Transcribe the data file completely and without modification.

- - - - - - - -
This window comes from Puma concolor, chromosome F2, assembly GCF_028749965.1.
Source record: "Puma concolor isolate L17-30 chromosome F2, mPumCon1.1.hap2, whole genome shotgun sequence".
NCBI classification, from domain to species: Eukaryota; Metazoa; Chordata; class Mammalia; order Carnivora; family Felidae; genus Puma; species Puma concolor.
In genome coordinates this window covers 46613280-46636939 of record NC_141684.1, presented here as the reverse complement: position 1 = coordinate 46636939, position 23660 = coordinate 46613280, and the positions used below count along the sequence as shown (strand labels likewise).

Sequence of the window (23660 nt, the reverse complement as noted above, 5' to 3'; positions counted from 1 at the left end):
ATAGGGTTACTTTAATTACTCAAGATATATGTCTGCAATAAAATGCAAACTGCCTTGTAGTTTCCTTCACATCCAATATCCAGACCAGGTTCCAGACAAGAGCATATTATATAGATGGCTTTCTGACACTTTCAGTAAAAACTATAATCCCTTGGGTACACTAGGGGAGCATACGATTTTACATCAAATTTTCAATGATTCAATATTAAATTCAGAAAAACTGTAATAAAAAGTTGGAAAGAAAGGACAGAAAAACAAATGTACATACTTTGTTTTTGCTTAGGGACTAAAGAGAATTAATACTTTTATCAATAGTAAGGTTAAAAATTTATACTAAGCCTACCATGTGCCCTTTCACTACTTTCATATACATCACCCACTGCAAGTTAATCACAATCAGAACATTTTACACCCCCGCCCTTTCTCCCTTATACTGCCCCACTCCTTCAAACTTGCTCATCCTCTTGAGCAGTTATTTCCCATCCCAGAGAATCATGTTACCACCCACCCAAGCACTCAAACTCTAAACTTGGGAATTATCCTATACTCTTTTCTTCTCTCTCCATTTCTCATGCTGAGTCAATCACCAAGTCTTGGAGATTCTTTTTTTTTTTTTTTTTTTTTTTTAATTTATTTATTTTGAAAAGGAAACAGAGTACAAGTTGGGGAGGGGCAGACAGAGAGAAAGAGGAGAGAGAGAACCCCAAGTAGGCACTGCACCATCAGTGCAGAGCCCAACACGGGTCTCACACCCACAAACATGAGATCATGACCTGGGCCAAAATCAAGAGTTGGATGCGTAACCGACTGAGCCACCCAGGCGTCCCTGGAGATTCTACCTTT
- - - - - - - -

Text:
This window comes from Puma concolor, chromosome F2, assembly GCF_028749965.1.
Source record: "Puma concolor isolate L17-30 chromosome F2, mPumCon1.1.hap2, whole genome shotgun sequence".
NCBI classification, from domain to species: Eukaryota; Metazoa; Chordata; class Mammalia; order Carnivora; family Felidae; genus Puma; species Puma concolor.
In genome coordinates this window covers 46613280-46636939 of record NC_141684.1, presented here as the reverse complement: position 1 = coordinate 46636939, position 23660 = coordinate 46613280, and the positions used below count along the sequence as shown (strand labels likewise).

Sequence of the window (23660 nt, the reverse complement as noted above, 5' to 3'; positions counted from 1 at the left end):
ATAGGGTTACTTTAATTACTCAAGATATATGTCTGCAATAAAATGCAAACTGCCTTGTAGTTTCCTTCACATCCAATATCCAGACCAGGTTCCAGACAAGAGCATATTATATAGATGGCTTTCTGACACTTTCAGTAAAAACTATAATCCCTTGGGTACACTAGGGGAGCATACGATTTTACATCAAATTTTCAATGATTCAATATTAAATTCAGAAAAACTGTAATAAAAAGTTGGAAAGAAAGGACAGAAAAACAAATGTACATACTTTGTTTTTGCTTAGGGACTAAAGAGAATTAATACTTTTATCAATAGTAAGGTTAAAAATTTATACTAAGCCTACCATGTGCCCTTTCACTACTTTCATATACATCACCCACTGCAAGTTAATCACAATCAGAACATTTTACACCCCCGCCCTTTCTCCCTTATACTGCCCCACTCCTTCAAACTTGCTCATCCTCTTGAGCAGTTATTTCCCATCCCAGAGAATCATGTTACCACCCACCCAAGCACTCAAACTCTAAACTTGGGAATTATCCTATACTCTTTTCTTCTCTCTCCATTTCTCATGCTGAGTCAATCACCAAGTCTTGGAGATTCTTTTTTTTTTTTTTTTTTTTTTTTAATTTATTTATTTTGAAAAGGAAACAGAGTACAAGTTGGGGAGGGGCAGACAGAGAGAAAGAGGAGAGAGAGAACCCCAAGTAGGCACTGCACCATCAGTGCAGAGCCCAACACGGGTCTCACACCCACAAACATGAGATCATGACCTGGGCCAAAATCAAGAGTTGGATGCGTAACCGACTGAGCCACCCAGGCGTCCCTGGAGATTCTACCTTT